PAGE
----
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Re: <nettime> "Too bad your great ideas will never work."
Felix Stalder on Sat, 16 Sep 2017 10:43:18 +0200 (CEST)


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Re: <nettime> "Too bad your great ideas will never work."


On 2017-09-15 07:30, Morlock Elloi wrote:

> While one (usually a Marxist) can argue that nothing ever changes, I 
> think that the exponential rise of the complexity of everyday
> technology creates a qualitatively new environment, where smaller and
> smaller number of specialists really understand (and therefore have
> power over) everyday "objects".

I think this is the key point here. We are in the midst of an explosion
of complexity that overwhelms our (Western) social, political and, I
would argue, cognitive and psychological structures.

The ensuing breakdown is most clearly visible on two fronts: The climate
crisis that shows us with overwhelming force that the way we have
structured our relationship with the biosphere (industrial capitalism
based on compound growth) is no longer functional. This, in and of
itself, will spell the end of this model and makes Keynesian approaches
to crisis (stimulate demand through public spending) unworkable for
anything but the short-term, at the price of exacerbating the problem in
the medium-term.

The second front where the breakdown is visible is the crisis of
democracy as it has developed following the French revolution:
liberal, representative, parliamentarian, national. The institution
based on this model are no longer capable of managing society in a way
that produces the necessary degree of coherence and cohesion. This is
not just a question of the welfare state, but the absense of a more
general sense that there is something like a collective destiny to look
forward too. This opened the doors for reactionary and xenophobic forces
of Trump, Brexit, AfD, etc that articulate a collective project (even if
it's self-destructive).

What we are left with are escalating crises to which those with money
seek individual solutions (should I sell my beach property before prices
collapse? How to staff my prepper retreat?) while the rest see
themselves trapped in a struggle over diminishing resources (made worse,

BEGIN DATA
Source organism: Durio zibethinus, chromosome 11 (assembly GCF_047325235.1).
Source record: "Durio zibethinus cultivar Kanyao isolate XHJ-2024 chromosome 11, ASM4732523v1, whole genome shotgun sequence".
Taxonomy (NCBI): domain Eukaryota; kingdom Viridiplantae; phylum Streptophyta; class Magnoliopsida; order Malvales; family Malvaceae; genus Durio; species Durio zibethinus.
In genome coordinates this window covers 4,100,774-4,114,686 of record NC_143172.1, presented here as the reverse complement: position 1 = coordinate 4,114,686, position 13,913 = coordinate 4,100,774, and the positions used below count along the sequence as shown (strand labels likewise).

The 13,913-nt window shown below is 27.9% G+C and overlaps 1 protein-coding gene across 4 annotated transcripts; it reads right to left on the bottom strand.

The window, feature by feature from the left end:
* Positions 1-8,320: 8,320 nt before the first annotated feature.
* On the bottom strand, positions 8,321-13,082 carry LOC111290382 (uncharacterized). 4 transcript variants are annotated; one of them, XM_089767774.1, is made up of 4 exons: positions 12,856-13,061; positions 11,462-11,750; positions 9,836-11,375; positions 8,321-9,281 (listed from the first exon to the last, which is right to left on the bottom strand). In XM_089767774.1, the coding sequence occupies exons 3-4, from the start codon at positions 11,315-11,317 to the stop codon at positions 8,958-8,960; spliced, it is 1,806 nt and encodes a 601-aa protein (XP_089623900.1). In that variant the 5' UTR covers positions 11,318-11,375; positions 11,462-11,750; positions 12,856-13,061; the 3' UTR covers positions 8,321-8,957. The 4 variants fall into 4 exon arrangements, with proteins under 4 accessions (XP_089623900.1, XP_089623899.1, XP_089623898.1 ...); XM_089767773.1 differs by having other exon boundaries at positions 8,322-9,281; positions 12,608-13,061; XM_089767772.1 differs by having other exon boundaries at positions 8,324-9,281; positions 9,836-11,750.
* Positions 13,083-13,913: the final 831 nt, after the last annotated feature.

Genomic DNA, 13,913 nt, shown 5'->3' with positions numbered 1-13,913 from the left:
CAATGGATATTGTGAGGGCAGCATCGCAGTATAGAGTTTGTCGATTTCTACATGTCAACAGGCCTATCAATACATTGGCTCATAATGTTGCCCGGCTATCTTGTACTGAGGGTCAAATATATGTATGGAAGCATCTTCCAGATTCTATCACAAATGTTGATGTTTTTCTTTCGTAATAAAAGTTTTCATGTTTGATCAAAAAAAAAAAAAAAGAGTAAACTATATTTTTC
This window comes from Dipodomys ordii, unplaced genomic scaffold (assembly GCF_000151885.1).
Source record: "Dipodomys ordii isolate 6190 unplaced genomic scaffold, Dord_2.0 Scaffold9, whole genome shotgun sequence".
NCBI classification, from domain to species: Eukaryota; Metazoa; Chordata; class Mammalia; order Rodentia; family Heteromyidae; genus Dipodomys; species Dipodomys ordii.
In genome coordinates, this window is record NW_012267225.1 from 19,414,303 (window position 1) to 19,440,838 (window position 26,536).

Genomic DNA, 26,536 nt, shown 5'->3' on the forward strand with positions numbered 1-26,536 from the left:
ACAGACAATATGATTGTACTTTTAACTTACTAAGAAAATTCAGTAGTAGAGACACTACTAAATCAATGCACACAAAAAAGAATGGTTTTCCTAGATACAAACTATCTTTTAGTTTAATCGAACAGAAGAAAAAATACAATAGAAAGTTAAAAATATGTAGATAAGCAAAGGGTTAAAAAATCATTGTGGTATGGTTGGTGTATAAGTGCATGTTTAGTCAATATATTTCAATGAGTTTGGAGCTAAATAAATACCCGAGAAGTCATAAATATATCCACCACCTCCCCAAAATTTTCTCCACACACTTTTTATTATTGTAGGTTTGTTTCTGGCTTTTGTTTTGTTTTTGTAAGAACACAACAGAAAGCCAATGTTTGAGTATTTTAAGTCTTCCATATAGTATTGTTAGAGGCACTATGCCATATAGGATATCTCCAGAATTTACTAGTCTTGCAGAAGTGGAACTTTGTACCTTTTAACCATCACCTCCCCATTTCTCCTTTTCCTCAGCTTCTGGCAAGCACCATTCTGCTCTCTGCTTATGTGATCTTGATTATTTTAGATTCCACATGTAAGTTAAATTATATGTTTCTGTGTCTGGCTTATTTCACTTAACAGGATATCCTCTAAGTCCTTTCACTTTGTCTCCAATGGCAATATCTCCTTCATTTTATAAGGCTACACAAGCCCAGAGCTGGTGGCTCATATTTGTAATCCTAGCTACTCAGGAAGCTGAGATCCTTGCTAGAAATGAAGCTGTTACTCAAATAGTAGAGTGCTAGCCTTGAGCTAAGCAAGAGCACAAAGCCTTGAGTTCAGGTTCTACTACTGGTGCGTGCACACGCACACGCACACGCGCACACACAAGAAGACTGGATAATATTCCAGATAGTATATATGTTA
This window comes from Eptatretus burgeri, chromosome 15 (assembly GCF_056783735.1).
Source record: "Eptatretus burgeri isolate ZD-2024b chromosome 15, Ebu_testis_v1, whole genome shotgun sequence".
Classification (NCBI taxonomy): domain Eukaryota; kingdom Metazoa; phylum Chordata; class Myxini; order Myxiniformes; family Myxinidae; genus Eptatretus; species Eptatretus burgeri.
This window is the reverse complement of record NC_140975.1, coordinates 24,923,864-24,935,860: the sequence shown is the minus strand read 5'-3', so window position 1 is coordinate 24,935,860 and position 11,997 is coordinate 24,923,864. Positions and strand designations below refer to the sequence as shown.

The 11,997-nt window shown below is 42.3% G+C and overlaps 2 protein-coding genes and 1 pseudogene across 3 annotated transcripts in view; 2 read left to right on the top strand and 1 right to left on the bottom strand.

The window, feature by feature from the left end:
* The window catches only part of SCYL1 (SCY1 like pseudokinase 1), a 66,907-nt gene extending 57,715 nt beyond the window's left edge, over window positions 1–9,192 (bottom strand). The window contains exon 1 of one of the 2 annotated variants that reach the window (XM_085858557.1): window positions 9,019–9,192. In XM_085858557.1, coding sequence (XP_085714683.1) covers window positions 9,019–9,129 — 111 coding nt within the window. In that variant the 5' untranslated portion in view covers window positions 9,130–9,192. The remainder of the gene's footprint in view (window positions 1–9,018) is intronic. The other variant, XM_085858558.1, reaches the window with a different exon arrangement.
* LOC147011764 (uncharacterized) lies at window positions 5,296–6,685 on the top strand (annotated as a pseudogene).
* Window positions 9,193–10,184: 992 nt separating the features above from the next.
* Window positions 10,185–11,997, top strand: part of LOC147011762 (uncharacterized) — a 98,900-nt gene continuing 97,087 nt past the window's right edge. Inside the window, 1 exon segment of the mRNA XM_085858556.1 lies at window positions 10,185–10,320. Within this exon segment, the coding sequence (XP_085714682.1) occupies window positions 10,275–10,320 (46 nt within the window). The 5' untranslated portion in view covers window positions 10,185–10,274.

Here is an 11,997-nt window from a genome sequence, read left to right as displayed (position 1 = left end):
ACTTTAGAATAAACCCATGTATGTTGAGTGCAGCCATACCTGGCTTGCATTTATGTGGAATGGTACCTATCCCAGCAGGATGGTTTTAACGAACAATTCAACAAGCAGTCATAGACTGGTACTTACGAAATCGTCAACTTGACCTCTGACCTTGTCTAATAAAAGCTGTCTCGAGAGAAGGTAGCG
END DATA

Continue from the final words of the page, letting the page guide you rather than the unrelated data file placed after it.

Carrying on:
of course, by a realignment of geopolitics starting, from demographics
upwards).

In the mean time, those who are able to manage some aspects of the new
complexity are gaining power quickly, and as usual, economic power and
political power are meshed in one another, to a degree that there is
lots of speculation about Marc Zukerberg running for president in 2020.
Also here on nettime.

As a result, it seem like where are heading into a "stratification of
the society based on particular cognitive abilities", as ME has put it,
which would be a kind authoritarian meritocracy. While this might be an
apt description for the most dynamic segments of society, we are also
entering a situation in which inherited wealth plays a role unlike
anything it did over the last 100 years. And getting an inheritance does
not require particular cognitive skills.

But this situation is far from immutable or a predetermined outcome of
technological development.

> If the left is to prevail, it must find such currency, integrate
> those into its body politic, and dismantle the cognitive
> stratification. The currency is not necessarily the cash. It can be
> the ideology that is attractive not just to janitors, minorities and
> the unemployed. Unbelievable number of very clever and capable
> techies wander through various groups (Ethereum, Bitcoin, yoga,
> Blockstack, etc.) looking, in vain, for the meaning of life - the
> 6-digit salaries are not enough.

My hunch is that the two crises can only be addressed simultaneously and
within the same framework and that advanced tech will play a key role if
we are not taking about a collapse of society and reverting towards the
small scales.

From a white middle-class perspective, the commons might offer some ways
to construct such a framework. We see a lot of activity around this, on
all different levels. This is why I think these struggles of the
reorganization of basic infrastructures are so interesting. They are not
about a simple pendulum swing from the market to the state, as the state
and it's institutions are part of the problem. But they are about
inventing new public institutions to embody a different pattern how to
relate to the biosphere and to each other.

And technology, which created much of this complexity, can also be used
to render it legible and thus make it politically addressable, if we use
it to reinvent and extend democracy.

Of course, the white middle-class perspective will not suffice, but
rather than seeing new Platonic universals, we need ways of thinking and
doing that can be translated into different experience, change their
language, but remain some coherence.


Felix

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